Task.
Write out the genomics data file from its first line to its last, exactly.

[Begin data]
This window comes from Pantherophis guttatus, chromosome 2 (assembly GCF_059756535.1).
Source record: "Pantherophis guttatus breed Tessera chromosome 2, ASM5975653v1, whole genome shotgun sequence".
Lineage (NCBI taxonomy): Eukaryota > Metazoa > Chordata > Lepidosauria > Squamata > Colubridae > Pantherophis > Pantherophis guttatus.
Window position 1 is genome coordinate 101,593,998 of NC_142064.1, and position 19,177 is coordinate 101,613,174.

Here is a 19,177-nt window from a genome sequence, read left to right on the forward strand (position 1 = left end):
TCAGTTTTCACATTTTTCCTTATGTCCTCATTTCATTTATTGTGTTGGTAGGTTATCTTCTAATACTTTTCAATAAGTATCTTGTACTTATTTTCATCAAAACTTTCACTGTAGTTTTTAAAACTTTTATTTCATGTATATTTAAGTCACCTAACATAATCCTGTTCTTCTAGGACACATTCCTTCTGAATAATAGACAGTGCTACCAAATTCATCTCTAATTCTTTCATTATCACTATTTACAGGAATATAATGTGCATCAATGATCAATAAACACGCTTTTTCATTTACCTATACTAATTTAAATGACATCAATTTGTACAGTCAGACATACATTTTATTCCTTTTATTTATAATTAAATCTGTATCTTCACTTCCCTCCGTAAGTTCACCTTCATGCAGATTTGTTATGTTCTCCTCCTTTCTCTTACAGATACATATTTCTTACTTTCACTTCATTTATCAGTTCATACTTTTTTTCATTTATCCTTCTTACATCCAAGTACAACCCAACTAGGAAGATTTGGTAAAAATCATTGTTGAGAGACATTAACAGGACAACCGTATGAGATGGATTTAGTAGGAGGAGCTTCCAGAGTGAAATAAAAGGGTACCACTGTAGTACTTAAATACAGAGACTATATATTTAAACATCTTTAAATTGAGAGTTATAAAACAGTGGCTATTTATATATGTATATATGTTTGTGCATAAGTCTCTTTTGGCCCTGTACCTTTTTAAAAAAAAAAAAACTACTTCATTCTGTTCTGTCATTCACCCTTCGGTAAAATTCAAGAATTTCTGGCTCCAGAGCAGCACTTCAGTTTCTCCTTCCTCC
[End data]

This window comes from Pantherophis guttatus, chromosome 2 (assembly GCF_059756535.1).
Source record: "Pantherophis guttatus breed Tessera chromosome 2, ASM5975653v1, whole genome shotgun sequence".
Lineage (NCBI taxonomy): Eukaryota > Metazoa > Chordata > Lepidosauria > Squamata > Colubridae > Pantherophis > Pantherophis guttatus.
Window position 1 is genome coordinate 101,593,998 of NC_142064.1, and position 19,177 is coordinate 101,613,174.

Here is a 19,177-nt window from a genome sequence, read left to right on the forward strand (position 1 = left end):
TCAGTTTTCACATTTTTCCTTATGTCCTCATTTCATTTATTGTGTTGGTAGGTTATCTTCTAATACTTTTCAATAAGTATCTTGTACTTATTTTCATCAAAACTTTCACTGTAGTTTTTAAAACTTTTATTTCATGTATATTTAAGTCACCTAACATAATCCTGTTCTTCTAGGACACATTCCTTCTGAATAATAGACAGTGCTACCAAATTCATCTCTAATTCTTTCATTATCACTATTTACAGGAATATAATGTGCATCAATGATCAATAAACACGCTTTTTCATTTACCTATACTAATTTAAATGACATCAATTTGTACAGTCAGACATACATTTTATTCCTTTTATTTATAATTAAATCTGTATCTTCACTTCCCTCCGTAAGTTCACCTTCATGCAGATTTGTTATGTTCTCCTCCTTTCTCTTACAGATACATATTTCTTACTTTCACTTCATTTATCAGTTCATACTTTTTTTCATTTATCCTTCTTACATCCAAGTACAACCCAACTAGGAAGATTTGGTAAAAATCATTGTTGAGAGACATTAACAGGACAACCGTATGAGATGGATTTAGTAGGAGGAGCTTCCAGAGTGAAATAAAAGGGTACCACTGTAGTACTTAAATACAGAGACTATATATTTAAACATCTTTAAATTGAGAGTTATAAAACAGTGGCTATTTATATATGTATATATGTTTGTGCATAAGTCTCTTTTGGCCCTGTACCTTTTTAAAAAAAAAAAAACTACTTCATTCTGTTCTGTCATTCACCCTTCGGTAAAATTCAAGAATTTCTGGCTCCAGAGCAGCACTTCAGTTTCTCCTTCCTCC